Desmond’s story went largely untold for a half-century, but in recent years she has been featured on a stamp, and her name graces a Halifax harbour ferry. There are plans for a park in Toronto and streets in Montreal and Halifax to bear her name.
Chelsea Clinton tweeted Tuesday about her story after the Bank of Canada shared a short video earlier this month of Desmond’s sister, Wanda Robson, reacting emotionally to a sneak peek of the bill.
“This is beyond lovely,” Clinton tweeted on Tuesday. “Thank you Wanda Robson. Honored to share Viola Desmond’s story in #ShePersistedAroundTheWorld can’t wait to see the new Canadian $10 bill on my visit to Toronto next month!”
Isaac Saney, a senior instructor of Black studies at Dalhousie University, said many Canadians are unaware that slavery and segregation existed here, and often know more about U.S. civil rights icons than those in Canada.
“We know more about Rosa Parks than Viola Desmond,” he said. “We know more about Martin Luther King than perhaps we know about W.P. Oliver,” he said referring to social justice advocate and reverend Dr. William Pearly Oliver.
But the new bank note could change that, helping Canadians learn about civil rights north of the border, he said.
“When young people see Viola Desmond they’ll be able to ask ‘Who is this particular person,’ so it becomes a teachable moment,” Saney said.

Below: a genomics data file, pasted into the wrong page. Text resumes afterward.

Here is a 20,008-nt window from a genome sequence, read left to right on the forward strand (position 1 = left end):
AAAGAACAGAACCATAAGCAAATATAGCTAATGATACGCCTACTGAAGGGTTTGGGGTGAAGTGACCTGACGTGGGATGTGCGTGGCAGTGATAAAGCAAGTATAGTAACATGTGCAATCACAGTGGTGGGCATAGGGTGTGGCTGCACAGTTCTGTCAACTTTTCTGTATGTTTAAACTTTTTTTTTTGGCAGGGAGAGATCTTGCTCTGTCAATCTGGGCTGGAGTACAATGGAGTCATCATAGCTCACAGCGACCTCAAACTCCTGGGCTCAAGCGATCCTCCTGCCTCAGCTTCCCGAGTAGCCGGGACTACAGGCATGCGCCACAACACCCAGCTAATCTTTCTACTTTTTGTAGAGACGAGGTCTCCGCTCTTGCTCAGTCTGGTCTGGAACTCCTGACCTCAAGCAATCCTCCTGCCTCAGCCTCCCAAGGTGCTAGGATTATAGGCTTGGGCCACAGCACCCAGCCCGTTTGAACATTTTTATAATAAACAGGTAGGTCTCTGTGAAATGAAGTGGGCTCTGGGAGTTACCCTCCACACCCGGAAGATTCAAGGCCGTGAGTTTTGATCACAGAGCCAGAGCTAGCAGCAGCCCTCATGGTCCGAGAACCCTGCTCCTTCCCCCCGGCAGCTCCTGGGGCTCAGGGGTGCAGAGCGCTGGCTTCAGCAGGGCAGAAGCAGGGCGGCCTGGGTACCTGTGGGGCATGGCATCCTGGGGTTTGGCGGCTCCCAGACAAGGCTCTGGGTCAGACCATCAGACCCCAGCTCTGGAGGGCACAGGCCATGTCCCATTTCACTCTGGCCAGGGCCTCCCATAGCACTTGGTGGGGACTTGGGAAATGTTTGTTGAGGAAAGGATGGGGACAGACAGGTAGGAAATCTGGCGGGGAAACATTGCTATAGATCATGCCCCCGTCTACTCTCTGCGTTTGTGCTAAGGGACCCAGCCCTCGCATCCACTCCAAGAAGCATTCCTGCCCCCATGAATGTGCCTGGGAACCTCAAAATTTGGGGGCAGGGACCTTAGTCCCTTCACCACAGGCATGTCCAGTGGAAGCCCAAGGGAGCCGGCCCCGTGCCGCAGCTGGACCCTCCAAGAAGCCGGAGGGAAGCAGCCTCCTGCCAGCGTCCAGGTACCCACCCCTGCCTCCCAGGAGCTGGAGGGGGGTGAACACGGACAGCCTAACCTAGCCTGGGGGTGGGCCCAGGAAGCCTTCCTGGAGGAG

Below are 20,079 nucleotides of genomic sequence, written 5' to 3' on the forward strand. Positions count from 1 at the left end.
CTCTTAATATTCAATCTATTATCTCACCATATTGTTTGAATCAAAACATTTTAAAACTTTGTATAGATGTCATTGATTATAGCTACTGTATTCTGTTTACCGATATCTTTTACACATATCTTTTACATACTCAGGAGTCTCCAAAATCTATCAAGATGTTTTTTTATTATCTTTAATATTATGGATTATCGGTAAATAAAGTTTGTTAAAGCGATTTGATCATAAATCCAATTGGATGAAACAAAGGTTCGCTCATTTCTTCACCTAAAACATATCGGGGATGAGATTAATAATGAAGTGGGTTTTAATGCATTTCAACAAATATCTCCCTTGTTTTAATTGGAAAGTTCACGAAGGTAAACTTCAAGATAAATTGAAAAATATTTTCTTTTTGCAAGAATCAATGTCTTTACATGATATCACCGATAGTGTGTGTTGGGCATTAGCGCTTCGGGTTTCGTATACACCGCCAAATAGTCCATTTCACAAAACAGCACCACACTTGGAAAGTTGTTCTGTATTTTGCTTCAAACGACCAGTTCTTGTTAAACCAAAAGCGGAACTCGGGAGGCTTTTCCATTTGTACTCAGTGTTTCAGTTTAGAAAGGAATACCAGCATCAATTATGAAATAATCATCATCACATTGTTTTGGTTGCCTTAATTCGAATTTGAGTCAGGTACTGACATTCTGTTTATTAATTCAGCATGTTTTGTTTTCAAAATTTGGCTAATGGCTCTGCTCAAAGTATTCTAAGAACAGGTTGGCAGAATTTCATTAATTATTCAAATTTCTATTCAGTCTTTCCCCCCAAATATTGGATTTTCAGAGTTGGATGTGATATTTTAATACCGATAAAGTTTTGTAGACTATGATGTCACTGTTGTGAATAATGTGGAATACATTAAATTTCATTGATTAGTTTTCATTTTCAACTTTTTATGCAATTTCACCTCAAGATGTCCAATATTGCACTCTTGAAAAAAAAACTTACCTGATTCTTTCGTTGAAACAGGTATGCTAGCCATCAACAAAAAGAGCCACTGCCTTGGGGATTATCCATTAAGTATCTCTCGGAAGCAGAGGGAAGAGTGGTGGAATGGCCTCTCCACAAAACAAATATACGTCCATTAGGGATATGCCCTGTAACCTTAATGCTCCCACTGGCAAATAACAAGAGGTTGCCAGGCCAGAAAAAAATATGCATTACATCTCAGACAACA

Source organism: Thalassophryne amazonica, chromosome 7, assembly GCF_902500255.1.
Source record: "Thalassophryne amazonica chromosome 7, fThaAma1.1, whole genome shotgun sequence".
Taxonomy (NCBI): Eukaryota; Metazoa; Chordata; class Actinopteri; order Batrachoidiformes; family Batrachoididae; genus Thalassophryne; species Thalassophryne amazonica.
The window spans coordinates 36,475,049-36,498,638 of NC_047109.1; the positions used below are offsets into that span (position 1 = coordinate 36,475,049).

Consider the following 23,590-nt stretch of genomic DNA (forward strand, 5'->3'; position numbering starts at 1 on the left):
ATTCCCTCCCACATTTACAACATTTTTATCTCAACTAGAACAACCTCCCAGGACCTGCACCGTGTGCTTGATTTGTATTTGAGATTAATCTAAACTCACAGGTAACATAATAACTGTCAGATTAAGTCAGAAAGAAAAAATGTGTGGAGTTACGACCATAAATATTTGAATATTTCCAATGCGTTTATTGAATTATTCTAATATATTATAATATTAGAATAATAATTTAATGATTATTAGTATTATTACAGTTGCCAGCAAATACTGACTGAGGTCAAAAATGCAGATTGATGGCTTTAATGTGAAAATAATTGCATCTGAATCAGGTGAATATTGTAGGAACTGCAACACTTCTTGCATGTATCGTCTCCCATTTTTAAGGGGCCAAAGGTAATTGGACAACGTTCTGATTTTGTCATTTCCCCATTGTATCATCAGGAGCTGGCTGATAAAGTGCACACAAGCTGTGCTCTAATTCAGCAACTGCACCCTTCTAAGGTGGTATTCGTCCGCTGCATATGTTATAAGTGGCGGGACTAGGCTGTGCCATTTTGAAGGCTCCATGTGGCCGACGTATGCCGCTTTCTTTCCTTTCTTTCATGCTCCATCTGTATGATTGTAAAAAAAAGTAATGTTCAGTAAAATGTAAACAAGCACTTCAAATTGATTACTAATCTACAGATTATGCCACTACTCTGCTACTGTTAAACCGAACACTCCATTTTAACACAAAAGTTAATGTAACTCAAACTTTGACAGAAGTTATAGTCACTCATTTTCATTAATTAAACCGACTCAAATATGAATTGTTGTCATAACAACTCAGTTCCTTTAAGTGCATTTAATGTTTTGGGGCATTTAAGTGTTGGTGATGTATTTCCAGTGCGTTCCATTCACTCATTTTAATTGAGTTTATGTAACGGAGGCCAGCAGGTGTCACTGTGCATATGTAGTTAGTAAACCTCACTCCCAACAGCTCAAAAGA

Desmond’s story started with a business trip 71 years ago. Desmond, a beautician and entrepreneur from north end Halifax who sold her own line of cosmetics, was headed to Sydney, N.S., when her car broke down. Stuck in New Glasgow overnight, she decided to watch a movie at the Roseland Theatre.
The segregated theatre relegated black patrons to the balcony, while floor seating was reserved for whites. Desmond, who was shortsighted and could not see properly from the back, sat in the floor section and refused to leave.
She was dragged out of the theatre by police, arrested, thrown in jail for 12 hours and fined.
“Viola Desmond carried out a singular act of courage,” Saney said. “There was no movement behind her, she was ahead of the times.”
It would take 63 years for Nova Scotia to issue Desmond, who died in 1965, a posthumous apology and pardon.